That was the most potty mouthed cartoon dialog I've ever tried and failed to recite.
I'd give both ovaries to hear the out-take recordings of that episode.
I'm proud my native state of New Jersey has given the world so many funny names. Not just Hackensack & Secaucus, but also Hohokus, Wehauken, Cheesequake, Hopatcong, Manhawkin ... the list goes on.
Thanks are due mostly to the Lenape people who gave us so many of these wonderful words.
Mouth agape. Wow.
Somehow, I think there must've been some mystified parents wondering where the children picked up the habit of saying the sheet slitters TT in error, and so fast. Pseudolus is smiling somewhere.
Come now. Golden-era Looney Tunes were obviously the high-water mark in kids' animation. Animaniacs is of fine quality, but its' script sacrificed resonance for self awareness too frequently.
The 'Tunes' balanced such matters, and as such had better composition.
Post-Script -- What do I know, anyway?!
--- Lovingly, A Maroon.
Dialogue from TV series "Pinky and the Brain" season 1, episode 48, entitled "You Said a Mouseful", originally aired 14 November 1997, written by Gordon Bressack.
According to Wikipedia List_of_Pinky_and_the_Brain_episodes this was Season 3, episode 48, not season 1.
KS: I am honoured by your visit. Let me show you our assembly line.
First, sheets of sheer synthetic sheepskin are slit into several
Kicky-Sack shoe shapes in shapely shoe sizes by six sitting sheet slitters.
B: I only see five sitting sheet slitters.
KS: The sixth sitting sheet slitter's sick. His son Sammy's subbing 'til the sick sixth sitting sheet slitter's back, sitting pretty.
P: You're not the sheet slitter?
S: No, I'm the sheet slitter's son.
P: Well.... You keep on slitting sheets until the sheet slitter comes.
[View of a machine labelled "Sheet Slitter Shoe Shaper".]
KS: The Shoe Shaper then shapes the slit synthetic sheepskin sheets, and shoots out shoes through the chute.
KS: Now, this is Mr. Plunkett, the new khaki sock plucker. (I had to fire our previous sock plucker. He had a bit of an attitude.)
B: So, you sacked the cocky khaki Kicky-Sack sock plucker?
KS: The second cocky khaki Kicky-Sack sock plucker I sacked since the sixth sitting sheet slitter got sick.
[Lights dim. Machine whirs and slows down.]
KS: Whoops! Don't worry; just an electrical problem. One of the Kicky-Sack sack pickers will have to flick the plug.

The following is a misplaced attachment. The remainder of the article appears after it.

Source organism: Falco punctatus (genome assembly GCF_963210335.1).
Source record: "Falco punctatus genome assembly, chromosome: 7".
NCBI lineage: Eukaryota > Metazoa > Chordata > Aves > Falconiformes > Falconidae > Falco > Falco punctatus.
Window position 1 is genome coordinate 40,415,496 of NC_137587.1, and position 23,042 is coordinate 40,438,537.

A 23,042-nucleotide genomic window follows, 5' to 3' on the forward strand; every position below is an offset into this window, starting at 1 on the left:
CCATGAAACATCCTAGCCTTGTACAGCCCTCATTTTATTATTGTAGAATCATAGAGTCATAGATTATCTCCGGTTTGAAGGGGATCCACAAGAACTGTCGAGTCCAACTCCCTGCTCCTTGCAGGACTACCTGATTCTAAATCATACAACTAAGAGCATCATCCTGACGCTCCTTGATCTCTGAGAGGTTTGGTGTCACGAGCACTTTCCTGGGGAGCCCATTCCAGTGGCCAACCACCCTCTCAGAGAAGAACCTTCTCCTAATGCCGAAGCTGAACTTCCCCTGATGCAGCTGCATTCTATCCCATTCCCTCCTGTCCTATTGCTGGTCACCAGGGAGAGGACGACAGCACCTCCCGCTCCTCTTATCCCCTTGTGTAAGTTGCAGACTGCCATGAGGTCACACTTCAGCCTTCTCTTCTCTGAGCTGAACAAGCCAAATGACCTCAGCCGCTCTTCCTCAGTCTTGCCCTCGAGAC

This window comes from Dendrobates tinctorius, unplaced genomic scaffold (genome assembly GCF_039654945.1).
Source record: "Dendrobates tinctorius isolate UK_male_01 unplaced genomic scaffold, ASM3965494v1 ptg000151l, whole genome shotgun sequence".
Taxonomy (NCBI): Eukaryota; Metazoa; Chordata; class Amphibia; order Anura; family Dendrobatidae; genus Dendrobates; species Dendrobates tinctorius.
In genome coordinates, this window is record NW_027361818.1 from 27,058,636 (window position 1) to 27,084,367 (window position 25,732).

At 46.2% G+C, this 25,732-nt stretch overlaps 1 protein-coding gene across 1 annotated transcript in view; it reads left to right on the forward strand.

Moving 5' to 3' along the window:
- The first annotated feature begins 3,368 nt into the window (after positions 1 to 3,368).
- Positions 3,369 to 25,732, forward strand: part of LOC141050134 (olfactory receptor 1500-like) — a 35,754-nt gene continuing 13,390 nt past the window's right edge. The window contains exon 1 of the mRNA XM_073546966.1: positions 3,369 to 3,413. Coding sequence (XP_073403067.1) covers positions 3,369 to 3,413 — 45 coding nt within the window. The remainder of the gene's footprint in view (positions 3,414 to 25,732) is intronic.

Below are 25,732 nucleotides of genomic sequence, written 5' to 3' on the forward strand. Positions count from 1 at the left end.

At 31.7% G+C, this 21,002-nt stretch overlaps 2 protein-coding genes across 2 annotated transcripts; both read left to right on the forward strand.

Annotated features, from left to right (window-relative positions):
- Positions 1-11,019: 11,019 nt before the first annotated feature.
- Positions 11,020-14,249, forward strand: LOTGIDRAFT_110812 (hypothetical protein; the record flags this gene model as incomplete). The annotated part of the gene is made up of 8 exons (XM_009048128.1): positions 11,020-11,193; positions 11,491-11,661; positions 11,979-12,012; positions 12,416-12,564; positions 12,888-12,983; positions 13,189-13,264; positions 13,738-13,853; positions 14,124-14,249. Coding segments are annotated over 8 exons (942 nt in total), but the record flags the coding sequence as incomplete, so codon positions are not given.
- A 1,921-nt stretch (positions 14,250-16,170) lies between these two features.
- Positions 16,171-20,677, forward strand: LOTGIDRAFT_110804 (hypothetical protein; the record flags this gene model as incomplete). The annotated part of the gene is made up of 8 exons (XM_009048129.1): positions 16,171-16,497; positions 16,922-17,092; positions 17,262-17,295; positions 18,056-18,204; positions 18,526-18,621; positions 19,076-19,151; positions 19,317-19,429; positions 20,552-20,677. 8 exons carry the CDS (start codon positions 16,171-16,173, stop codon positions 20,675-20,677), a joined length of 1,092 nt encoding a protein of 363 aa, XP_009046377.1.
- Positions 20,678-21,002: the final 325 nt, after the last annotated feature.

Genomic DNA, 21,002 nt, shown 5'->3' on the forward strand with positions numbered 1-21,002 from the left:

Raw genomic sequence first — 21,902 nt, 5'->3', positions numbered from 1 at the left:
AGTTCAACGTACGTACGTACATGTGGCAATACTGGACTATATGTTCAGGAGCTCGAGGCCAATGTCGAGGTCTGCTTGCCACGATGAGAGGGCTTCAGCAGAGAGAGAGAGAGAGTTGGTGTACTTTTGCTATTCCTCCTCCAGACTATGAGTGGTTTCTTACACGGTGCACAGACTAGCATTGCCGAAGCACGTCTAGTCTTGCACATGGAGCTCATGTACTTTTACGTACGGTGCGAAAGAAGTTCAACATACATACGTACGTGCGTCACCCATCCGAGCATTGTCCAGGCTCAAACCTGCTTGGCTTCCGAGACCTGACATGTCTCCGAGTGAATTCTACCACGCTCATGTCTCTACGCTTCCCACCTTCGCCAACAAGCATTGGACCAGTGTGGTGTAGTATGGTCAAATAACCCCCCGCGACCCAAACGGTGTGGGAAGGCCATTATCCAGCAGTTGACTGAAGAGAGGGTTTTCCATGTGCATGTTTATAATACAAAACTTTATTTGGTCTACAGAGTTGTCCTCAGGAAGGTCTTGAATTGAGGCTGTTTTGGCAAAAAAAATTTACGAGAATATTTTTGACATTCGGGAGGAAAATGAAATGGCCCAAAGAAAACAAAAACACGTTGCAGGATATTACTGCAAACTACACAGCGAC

P: Not the khaki sock plucker?
KS: Oh, my, no! The Kicky-Sack sack pickers flick the plug. The khaki sock plucker can't reach the socket over the latex child perambulator fenders we use to line the treadmill.
B: It might make more sense to have the sixth sitting sheet slitter's son flick the plug, if the sack pickers and the sock pluckers are behind the rubber baby buggy bumpers.
[Sammy flicks the plug. Everything whirs back up.]
KS: I never thought of that!
B: Of course, you didn't.
Here the linked Youtube video obviously skips some part.
Now, Pinky, here is the plan. Remember, every step must be performed with precision!
You must slit the sixth sick sheet slitter's son's sheet, secure it next to the toy boat from the Hackensack Socko Kicky-Sack Sack Kickers' picnic in Secaucus, stretch it past the sack pickers' station and the sock plucker's chute, and pick a sack, pluck a sock, and flick the plug, so I can put the pea in the plucked sock with the picked sack for ballast and bounce it off the rubber baby buggy bumper, into the Parker Packard purple pewter pressure pump. Is that understood?
I have found the complate text transcript here:
The best Pinky and the Brain episode is of course "Yes, Always". An almost word-for-word copy of Orson Welles being a prick while recording a commercial voiceover.
I do not want your ovaries, but here you go:
Start listening at 20:45
Here is the Reddit discussion on the topic:
Try Waukesha, Manastee, Wauwautosa, Waupun, Sheboygan, Kewaskum, Oconomowac, Menasha, Oconto, Pesuakee, and Memonmenee
Fetch me my Spear annnd maaagiiic HEEEEEEELMMMMEEEEE-EEEET!
They don't make 'em like they used to...
I was fortunate enough to work at WB TV Animation at the time as an assistant editor, and worked on Pinky and the Brain, Animaniacs, Freakazoid!, and (erm) The Sylvester and Tweety Mysteries. I'm still in the animation business, but I've never had a better job, nor do I expect to. The company was staffed with amazingly good people (except for one [higher-up but I'm not naming names] guy who screamed and belittled people all the time, and who hasn't worked a lot since, thankfully), was really progressive (oh, the seminars they held on sexual/workplace harassment!), and as stated previously, the best gig I've ever had. And while all of the output from those years might not be as great as the classic Looney Tunes (or Popeye or Tex Avery), it was miles beyond anything else any other studio was doing at the time. (Kricfalusi excluded, but I think we can all agree he was kinda sui generis.)
There's still great cartoons being made (see Adventure Time or Regular Show), but those last great WB days will always be special to me. Added bonus...? It was run so well that being a slack mofo was par for the course. Then came that hateful word, "productivity"...it's never been the same since.
Hello fellow Wisconsinite. Although now I'm an expat in MN.
Are you sure about that? I see some misspellings there. . .
Surely the start of this slick skit is the twister that I heard as a kid is the hardest in English to say three times fast. Here's another claim that it is indeed:
"The Sixth sick sheik's sixth sheep's sick" has the Guiness World Record for toughest tongue twister.
I wonder if it's as tongue-twisting in the Mandarin translation? I remember being impressed that the Chinese translation of Seuss's Fox in Sox was as hard in both languages while still being about the same pictures in each.
Were they going for Menomonie? And how could they leave out Pewaukee?
I've always been partial to "Unique New York"